Red Canary intelligence analysts have discovered a new Windows malware that spreads using external USB drives.
This malware was first observed in September 2021 and is linked to a cluster of malicious activity dubbed Raspberry Robin.
Red Canary’s Detection Engineering team detected the worm in many customers’ networks, some in the technology and manufacturing sectors.
It spreads to new Windows systems when an infected USB drive containing a malicious .LNK file is connected.
Once it is attached, the worm spawns a new process. It uses cmd.exe to launch a malicious file stored on the infected drive.
It reaches out to its command-and-control (C2) servers, likely hosted on compromised QNAP devices using Microsoft Standard Installer (msiexec.exe) and TOR exit nodes as other C2 infrastructure.
“While msiexec.exe downloads and executes legitimate installer packages, adversaries also leverage it to deliver malware,” the researchers said.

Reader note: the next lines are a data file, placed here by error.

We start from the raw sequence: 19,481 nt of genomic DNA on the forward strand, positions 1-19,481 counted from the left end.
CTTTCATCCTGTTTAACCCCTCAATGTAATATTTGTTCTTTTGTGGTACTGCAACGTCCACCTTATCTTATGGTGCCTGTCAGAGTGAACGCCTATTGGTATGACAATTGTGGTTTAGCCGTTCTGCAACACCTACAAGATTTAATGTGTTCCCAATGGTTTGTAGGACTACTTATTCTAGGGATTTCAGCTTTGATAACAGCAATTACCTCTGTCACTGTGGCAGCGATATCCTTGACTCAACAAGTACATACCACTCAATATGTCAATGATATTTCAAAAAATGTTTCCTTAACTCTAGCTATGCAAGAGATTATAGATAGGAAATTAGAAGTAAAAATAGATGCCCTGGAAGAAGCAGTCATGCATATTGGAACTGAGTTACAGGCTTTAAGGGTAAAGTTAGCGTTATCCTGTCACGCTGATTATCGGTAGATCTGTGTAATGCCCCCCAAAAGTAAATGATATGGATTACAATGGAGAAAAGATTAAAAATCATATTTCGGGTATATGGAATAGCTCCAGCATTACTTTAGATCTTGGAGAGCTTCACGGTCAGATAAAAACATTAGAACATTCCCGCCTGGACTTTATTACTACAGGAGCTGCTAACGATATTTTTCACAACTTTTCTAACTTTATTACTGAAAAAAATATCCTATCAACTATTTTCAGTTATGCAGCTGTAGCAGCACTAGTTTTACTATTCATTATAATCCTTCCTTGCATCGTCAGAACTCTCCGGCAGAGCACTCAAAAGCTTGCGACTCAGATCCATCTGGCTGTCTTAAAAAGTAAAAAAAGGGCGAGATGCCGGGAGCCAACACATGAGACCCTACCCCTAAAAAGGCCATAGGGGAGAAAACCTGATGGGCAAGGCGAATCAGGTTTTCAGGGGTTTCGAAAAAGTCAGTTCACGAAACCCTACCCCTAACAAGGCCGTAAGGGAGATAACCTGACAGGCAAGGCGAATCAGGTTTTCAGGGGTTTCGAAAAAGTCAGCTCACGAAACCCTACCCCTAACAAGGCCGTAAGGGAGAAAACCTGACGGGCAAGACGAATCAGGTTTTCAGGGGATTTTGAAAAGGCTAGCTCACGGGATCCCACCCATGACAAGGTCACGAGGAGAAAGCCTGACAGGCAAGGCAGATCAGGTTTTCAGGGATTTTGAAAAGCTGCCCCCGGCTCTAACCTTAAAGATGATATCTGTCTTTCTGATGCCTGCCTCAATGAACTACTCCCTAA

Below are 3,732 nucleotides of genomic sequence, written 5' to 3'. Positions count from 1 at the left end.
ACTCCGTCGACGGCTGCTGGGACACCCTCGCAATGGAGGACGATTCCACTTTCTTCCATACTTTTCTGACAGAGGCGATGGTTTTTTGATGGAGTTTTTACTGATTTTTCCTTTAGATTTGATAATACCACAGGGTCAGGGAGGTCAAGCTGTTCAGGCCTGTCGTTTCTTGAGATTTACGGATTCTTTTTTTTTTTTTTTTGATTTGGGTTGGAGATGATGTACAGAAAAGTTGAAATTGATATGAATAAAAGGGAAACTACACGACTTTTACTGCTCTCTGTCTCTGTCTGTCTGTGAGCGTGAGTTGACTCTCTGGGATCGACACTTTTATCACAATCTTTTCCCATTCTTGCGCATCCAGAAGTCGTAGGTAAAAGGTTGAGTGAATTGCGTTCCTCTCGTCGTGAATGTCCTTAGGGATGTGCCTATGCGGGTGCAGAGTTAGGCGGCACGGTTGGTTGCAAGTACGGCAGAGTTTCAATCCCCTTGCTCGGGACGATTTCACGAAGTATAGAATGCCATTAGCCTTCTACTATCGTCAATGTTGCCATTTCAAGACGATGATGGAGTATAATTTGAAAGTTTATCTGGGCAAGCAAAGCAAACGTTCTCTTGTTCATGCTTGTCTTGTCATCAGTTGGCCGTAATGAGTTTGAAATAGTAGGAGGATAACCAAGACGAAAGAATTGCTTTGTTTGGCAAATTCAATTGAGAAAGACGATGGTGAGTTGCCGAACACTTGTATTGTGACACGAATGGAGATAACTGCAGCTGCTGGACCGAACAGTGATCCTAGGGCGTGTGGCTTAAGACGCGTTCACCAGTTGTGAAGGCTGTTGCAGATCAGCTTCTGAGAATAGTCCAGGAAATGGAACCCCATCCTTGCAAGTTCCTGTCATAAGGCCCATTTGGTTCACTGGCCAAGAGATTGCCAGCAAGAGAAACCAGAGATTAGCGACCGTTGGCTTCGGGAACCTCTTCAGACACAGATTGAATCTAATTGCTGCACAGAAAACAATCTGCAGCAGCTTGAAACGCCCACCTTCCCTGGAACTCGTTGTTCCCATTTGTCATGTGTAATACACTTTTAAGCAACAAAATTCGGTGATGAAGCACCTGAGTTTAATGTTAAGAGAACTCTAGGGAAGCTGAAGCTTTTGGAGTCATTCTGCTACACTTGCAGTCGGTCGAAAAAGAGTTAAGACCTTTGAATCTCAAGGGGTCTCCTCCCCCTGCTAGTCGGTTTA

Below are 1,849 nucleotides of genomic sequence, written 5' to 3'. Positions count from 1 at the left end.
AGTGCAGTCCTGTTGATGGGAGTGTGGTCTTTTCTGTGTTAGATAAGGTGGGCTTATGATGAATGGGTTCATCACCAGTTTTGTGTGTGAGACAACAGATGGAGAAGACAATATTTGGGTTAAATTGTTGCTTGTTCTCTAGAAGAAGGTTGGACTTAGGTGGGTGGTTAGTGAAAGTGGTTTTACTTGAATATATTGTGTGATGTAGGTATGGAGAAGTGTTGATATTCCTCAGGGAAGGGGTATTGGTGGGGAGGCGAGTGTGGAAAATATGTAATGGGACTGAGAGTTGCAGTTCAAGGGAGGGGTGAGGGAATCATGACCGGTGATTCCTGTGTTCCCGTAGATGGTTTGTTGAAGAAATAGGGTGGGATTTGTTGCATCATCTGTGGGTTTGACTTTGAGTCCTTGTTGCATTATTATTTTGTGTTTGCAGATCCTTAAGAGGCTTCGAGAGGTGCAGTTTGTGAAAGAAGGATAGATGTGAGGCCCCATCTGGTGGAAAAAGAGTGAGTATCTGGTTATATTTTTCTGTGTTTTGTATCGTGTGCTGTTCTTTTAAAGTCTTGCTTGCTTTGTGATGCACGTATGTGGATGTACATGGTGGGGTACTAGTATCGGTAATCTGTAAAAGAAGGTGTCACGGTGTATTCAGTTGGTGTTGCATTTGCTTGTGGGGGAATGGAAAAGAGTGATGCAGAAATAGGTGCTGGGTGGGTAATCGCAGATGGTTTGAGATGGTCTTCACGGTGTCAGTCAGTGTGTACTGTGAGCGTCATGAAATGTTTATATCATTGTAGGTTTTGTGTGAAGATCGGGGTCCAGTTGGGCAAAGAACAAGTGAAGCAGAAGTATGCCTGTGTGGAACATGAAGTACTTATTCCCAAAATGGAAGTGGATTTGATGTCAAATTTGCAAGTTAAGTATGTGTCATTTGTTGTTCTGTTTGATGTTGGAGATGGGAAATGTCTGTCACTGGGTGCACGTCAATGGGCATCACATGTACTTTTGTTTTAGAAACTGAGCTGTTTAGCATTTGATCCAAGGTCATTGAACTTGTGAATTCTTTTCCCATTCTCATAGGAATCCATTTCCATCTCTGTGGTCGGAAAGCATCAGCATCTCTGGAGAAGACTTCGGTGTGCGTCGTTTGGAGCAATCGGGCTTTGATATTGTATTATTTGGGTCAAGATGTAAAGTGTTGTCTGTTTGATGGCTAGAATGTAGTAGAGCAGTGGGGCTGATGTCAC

“Raspberry Robin uses msiexec.exe to attempt external network communication to a malicious domain for C2 purposes.”
They are yet to find out if it establishes persistence and through which methods. It is suspected that the malware installs a malicious DLL file on infected machines to resist removal between restarts.
Raspberry Robin launches this DLL with the help of two other legitimate Windows utilities: fodhelper and odbcconf
The first one allows it to bypass User Account Control, while the other helps it execute and configure the DLL.
Red Canary analysts have been able to closely inspect what the newly discovered does on infected systems, but there are still several questions that need to be answered.
“First and foremost, we don’t know how or where Raspberry Robin infects external drives to perpetuate its activity, though it’s likely this occurs offline or otherwise outside of our visibility. We also don’t know why Raspberry Robin installs a malicious DLL,” the researchers said.
“One hypothesis is that it may be an attempt to establish persistence on an infected system, though additional information is required to build confidence in that hypothesis.”
There is no info on the malware’s end-stage malicious tasks, and Raspberry Robin operators’ goal is still unknown.
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